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The authors would like to thank Addis Ababa University for the financial support, Mesroy international plc and International clinical laboratories for their reagent and sample collection material supply, and Medcalc Software Company for their support in providing us statistical software for free.
The authors declared no competing interests in this research. In fact, the research was financially supported by Addis Ababa University; and other non-financial supports were also obtained from Mesroy international plc (Reagents) and Medcalc Software Company (statistical software).
MM, TT and SK have participated in the conception and design of the study. MY and TT have participated in the selection of study participants. MM, PN, SA and TG have participated in the laboratory analysis and acquisition of data. MM, TT, MY and SK have participated in preparing and critically reviewing the draft manuscript. All authors have read and approved the final manuscript.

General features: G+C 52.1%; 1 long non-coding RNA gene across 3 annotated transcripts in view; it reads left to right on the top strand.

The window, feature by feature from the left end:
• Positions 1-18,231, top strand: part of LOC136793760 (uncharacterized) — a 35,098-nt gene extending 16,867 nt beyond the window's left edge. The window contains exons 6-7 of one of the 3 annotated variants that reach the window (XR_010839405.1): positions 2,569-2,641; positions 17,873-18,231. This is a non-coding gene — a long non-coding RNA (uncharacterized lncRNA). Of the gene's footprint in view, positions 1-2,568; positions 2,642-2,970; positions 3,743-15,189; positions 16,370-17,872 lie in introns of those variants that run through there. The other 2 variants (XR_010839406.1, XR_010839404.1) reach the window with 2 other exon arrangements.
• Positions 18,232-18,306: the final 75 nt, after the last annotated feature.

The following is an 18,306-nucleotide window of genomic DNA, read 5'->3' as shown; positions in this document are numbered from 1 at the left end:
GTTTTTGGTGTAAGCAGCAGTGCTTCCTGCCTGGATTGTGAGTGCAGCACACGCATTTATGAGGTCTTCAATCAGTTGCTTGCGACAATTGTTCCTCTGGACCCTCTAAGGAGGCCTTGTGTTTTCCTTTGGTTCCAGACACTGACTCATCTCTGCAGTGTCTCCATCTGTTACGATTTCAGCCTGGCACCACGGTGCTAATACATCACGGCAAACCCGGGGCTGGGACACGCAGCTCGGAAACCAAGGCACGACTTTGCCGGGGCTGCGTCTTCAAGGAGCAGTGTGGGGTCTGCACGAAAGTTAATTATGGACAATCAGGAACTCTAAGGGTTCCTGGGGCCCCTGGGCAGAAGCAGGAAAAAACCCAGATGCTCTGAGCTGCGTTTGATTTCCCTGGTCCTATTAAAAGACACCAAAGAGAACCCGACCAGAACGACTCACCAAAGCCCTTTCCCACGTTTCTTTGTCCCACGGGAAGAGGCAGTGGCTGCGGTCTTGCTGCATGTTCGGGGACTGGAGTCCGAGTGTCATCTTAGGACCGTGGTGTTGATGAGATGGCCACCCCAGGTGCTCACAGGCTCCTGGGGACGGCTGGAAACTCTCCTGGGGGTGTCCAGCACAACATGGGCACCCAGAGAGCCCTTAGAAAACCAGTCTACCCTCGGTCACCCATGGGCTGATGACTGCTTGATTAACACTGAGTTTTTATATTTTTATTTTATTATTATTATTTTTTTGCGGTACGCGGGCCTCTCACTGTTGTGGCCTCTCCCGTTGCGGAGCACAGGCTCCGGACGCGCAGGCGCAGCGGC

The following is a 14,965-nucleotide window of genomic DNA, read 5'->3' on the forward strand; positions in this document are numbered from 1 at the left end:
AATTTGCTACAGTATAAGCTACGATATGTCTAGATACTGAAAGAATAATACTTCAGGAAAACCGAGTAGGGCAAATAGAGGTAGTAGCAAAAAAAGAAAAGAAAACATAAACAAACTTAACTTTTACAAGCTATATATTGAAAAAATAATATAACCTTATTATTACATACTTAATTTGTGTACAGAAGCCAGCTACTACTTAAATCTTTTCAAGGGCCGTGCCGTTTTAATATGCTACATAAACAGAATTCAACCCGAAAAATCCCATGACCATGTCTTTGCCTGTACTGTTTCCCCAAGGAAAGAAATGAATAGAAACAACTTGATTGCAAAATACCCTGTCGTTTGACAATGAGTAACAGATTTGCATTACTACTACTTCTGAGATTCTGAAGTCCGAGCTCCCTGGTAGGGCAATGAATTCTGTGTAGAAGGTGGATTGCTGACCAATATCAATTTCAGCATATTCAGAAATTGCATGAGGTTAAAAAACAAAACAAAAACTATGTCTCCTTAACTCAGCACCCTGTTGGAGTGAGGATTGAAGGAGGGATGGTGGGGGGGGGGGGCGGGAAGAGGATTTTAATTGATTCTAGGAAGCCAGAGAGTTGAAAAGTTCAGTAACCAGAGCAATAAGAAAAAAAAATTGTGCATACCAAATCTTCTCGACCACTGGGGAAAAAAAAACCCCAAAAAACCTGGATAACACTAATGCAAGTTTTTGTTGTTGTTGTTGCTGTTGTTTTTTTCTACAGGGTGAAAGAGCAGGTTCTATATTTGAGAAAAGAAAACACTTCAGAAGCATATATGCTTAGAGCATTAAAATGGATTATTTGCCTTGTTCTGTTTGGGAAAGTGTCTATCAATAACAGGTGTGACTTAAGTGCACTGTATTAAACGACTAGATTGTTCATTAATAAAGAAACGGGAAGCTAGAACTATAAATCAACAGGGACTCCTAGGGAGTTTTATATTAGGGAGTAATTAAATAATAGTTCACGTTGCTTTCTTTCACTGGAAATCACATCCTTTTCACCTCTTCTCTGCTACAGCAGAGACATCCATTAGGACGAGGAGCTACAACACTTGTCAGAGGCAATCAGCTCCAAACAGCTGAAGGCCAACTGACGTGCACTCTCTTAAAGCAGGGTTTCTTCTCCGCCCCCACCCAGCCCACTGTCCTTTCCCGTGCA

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Melkie, M., Yigeremu, M., Nigussie, P. et al. Robust reference intervals for Liver function test (LFT) analytes in newborns and infants. BMC Res Notes 5, 493 (2012). https://doi.org/10.1186/1756-0500-5-493